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Working across the wards of University Hospitals Plymouth (UHP) NHS Trust 365 days a year, there’s a team small in number yet dynamic and consistently compassionate in the face of pressure, who swiftly stepped up to help strengthen the hospital’s emergency response when the pandemic hit hard earlier this year.

Now, with the number of COVID-19 patients on the rise locally as well as nationally, our hospital team is again giving its support to NHS colleagues, fortifying the frontline so that patients who are dying from complications of the virus receive the compassionate end of life care they need. As part of one big team at the hospital, our hospice staff are not only lending their expertise on the COVID red wards though – just as before, they’re pulling out all the stops to continue their usual work as well, ensuring that right across the hospital patients whose time is running short are as comfortable and at ease as possible.

Explaining how St Luke’s stepped up to help the hospital respond in the early months of the pandemic – and how it feels to be back supporting NHS colleagues dealing with the challenge of another influx of COVID-19 patients – St Luke’s nurse Julie Ayers said:

“Ordinarily, our team is involved in looking after up to 40 hospital patients at any one time, ensuring they receive the highest calibre care and giving emotional support to their families, too. While we are a small team, we are also flexible so when the gravity of the COVID-19 situation brought huge extra pressure to bear on the hospital, we were able to adapt quickly as part of its response to dealing with the emergency.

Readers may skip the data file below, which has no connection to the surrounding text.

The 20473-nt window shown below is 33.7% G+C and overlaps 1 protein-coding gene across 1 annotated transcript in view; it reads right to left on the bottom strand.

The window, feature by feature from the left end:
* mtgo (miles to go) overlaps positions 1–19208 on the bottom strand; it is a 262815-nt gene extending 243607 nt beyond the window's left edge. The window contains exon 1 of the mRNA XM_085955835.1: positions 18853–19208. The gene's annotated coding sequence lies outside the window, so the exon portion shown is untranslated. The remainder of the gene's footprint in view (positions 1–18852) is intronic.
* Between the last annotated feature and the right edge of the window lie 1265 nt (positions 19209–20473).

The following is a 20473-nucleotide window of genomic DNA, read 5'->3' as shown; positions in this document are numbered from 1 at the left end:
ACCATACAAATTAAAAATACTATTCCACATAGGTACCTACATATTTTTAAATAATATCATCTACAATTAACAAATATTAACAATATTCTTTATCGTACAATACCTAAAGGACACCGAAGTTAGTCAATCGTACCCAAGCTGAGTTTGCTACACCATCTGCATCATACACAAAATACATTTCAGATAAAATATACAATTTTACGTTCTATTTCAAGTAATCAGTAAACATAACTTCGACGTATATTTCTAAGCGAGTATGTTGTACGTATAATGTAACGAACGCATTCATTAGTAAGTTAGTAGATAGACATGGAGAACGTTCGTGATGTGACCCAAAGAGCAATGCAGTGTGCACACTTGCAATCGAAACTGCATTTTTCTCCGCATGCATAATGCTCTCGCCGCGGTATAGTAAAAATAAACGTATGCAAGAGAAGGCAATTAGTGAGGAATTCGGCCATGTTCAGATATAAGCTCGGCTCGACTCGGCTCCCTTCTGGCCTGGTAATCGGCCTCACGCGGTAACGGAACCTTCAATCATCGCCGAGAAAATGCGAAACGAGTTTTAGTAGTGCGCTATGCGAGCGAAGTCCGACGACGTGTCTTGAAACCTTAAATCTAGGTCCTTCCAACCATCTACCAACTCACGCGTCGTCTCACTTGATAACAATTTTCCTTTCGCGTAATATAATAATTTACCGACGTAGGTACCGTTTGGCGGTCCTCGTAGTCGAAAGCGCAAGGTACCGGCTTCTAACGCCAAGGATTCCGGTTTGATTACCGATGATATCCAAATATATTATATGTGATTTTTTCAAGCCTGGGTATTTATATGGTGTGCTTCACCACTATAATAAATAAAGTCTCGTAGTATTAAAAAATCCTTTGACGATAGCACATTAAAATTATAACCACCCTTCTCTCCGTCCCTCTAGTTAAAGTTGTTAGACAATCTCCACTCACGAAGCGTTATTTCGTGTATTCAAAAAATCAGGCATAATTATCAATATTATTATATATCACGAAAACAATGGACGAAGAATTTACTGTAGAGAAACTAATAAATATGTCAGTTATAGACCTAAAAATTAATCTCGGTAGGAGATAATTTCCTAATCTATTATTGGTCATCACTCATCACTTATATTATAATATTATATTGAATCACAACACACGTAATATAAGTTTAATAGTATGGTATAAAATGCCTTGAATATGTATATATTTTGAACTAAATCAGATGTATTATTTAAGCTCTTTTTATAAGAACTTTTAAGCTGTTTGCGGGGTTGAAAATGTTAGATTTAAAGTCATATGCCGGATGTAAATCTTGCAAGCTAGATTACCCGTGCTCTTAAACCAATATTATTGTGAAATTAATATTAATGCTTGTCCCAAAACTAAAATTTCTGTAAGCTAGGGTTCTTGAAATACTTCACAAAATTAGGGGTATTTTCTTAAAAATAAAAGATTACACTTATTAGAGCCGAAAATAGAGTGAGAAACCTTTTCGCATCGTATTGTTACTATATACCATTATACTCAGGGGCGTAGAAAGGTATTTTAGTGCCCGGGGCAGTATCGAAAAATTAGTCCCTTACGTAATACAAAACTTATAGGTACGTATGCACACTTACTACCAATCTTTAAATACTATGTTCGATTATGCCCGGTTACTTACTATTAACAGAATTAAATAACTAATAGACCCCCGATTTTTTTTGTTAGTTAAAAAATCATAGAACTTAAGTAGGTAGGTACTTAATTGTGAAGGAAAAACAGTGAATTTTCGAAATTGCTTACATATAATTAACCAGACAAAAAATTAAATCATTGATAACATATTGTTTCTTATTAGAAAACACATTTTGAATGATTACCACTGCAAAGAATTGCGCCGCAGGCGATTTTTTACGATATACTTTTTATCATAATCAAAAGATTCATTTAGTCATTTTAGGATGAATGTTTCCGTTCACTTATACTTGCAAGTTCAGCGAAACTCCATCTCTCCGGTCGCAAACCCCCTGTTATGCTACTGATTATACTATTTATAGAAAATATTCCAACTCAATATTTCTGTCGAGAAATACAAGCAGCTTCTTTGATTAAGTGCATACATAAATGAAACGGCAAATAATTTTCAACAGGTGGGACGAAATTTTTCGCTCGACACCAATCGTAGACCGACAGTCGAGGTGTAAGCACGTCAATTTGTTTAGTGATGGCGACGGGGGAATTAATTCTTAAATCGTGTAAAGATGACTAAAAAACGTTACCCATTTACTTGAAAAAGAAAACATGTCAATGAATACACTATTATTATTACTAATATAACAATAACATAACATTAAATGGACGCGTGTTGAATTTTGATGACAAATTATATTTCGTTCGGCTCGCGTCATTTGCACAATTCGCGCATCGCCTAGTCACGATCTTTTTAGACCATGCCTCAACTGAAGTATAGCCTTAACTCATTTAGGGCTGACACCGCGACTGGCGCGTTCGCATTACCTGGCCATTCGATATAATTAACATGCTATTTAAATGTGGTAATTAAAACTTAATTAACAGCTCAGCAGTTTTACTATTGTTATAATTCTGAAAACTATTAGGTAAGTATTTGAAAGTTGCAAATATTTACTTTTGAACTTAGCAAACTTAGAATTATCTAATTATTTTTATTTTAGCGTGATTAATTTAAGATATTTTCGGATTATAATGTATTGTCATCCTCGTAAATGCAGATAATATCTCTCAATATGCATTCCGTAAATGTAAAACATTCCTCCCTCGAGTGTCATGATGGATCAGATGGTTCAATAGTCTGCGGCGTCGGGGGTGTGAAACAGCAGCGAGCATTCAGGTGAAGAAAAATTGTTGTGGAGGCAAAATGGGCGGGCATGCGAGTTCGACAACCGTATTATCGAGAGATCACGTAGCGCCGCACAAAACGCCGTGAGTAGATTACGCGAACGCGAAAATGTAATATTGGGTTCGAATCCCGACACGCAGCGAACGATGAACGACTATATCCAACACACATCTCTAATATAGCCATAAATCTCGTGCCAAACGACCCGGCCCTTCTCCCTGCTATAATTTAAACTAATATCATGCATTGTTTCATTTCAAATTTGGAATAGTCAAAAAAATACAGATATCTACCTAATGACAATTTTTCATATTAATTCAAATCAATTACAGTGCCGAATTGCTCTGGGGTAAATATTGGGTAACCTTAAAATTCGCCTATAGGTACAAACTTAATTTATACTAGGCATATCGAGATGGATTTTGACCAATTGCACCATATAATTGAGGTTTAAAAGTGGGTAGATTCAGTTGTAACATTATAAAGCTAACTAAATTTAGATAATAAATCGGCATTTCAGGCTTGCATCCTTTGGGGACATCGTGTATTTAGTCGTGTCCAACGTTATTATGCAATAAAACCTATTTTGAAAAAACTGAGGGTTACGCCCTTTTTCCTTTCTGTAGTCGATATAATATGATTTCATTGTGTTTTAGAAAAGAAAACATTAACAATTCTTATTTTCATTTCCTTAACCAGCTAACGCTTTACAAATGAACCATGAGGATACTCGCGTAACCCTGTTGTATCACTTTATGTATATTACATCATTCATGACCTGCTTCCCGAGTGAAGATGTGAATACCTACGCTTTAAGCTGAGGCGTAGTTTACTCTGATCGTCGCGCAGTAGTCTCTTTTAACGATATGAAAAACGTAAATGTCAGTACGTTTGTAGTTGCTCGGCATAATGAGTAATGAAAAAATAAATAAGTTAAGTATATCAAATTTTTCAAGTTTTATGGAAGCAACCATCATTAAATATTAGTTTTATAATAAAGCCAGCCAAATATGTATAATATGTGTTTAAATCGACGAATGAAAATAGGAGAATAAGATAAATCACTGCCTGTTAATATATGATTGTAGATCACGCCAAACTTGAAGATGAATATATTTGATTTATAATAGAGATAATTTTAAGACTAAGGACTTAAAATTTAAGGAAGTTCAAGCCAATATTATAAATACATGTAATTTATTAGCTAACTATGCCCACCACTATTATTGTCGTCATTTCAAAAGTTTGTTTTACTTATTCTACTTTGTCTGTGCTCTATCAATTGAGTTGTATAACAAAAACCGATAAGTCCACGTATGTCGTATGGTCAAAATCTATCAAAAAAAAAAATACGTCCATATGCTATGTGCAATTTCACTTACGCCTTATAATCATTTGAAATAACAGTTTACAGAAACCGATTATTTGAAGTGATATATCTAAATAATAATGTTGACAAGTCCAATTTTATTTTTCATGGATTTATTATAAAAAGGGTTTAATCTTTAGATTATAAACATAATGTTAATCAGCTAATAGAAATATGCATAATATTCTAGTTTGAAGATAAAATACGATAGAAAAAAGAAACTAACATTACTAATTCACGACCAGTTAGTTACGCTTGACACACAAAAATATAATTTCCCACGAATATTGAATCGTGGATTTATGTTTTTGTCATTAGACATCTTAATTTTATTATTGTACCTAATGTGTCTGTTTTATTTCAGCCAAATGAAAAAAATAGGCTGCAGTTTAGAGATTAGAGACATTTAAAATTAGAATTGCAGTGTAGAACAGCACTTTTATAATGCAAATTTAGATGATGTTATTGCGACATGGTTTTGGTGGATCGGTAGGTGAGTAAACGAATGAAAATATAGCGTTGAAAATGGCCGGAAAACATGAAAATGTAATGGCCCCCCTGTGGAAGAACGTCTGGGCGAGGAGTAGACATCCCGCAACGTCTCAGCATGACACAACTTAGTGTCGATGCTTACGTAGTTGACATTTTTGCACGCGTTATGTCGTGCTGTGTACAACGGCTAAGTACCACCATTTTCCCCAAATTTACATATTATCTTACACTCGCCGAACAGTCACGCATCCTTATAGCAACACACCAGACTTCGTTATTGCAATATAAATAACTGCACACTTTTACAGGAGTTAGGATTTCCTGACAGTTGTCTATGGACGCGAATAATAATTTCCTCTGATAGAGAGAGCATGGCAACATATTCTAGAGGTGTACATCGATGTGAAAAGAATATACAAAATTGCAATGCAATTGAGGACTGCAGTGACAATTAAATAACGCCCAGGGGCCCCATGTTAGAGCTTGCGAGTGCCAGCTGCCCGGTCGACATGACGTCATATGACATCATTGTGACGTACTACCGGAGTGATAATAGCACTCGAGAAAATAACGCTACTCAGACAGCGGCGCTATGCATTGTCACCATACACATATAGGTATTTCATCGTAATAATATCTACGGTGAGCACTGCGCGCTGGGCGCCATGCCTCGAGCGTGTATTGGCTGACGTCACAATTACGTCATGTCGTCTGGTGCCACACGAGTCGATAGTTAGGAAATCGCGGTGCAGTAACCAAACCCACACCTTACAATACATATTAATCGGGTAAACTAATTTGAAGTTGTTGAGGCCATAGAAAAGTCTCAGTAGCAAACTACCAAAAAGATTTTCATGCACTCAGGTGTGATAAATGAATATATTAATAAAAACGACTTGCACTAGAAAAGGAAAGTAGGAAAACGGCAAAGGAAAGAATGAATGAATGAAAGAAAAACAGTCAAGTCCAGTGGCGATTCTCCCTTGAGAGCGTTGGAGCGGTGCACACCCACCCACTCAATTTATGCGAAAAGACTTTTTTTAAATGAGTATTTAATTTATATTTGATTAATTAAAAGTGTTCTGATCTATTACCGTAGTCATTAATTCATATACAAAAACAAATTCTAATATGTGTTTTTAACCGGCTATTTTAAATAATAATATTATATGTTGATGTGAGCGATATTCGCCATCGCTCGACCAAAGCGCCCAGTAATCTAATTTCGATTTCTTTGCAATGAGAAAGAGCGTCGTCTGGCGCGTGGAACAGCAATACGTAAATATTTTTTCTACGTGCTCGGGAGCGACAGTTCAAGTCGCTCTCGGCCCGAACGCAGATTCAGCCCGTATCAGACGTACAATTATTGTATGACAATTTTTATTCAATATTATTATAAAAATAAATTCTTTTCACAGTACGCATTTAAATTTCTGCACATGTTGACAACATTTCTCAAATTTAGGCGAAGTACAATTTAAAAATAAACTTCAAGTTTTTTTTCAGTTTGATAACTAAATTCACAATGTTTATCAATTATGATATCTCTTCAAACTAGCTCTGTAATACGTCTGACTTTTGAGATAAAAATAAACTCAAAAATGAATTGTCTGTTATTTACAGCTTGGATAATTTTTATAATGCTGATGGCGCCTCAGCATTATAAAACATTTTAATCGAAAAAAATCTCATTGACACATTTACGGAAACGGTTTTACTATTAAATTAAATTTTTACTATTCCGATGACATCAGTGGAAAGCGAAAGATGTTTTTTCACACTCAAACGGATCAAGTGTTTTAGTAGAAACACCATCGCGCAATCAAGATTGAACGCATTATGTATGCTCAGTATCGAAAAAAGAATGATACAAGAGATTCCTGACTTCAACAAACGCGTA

“It was about more than just providing specialist care and advice for patients with complex symptoms caused by the virus. We were also there supporting hospital staff who suddenly needed to have difficult but necessary conversations with patients’ families. This was especially hard for colleagues who’d never done it before, in some cases because they’d only very recently qualified as doctors and nurses. We drew on our experience to build their confidence and help them do this with kindness and sensitivity while not shying away from clarity because it’s so important to be open and honest with families in these situations.

“In addition, when inpatient and outpatient cancer treatment temporarily transferred to nearby Nuffield Hospital, we were there to provide specialist training for staff at the facility, many of whom were completely unused to looking after people with terminal illness because that’s not what their usual work involves. We continued to provide support for them until cancer care returned to UHP NHS Trust in August.”

“When I look back at that time now, which felt so relentless, I also recall how daunting it was, especially in those first few weeks because it was such an unprecedented time and none of us knew what to expect. I felt really anxious at first, especially with so many news reports about healthcare workers dying from COVID-19, but I think those fears are only natural.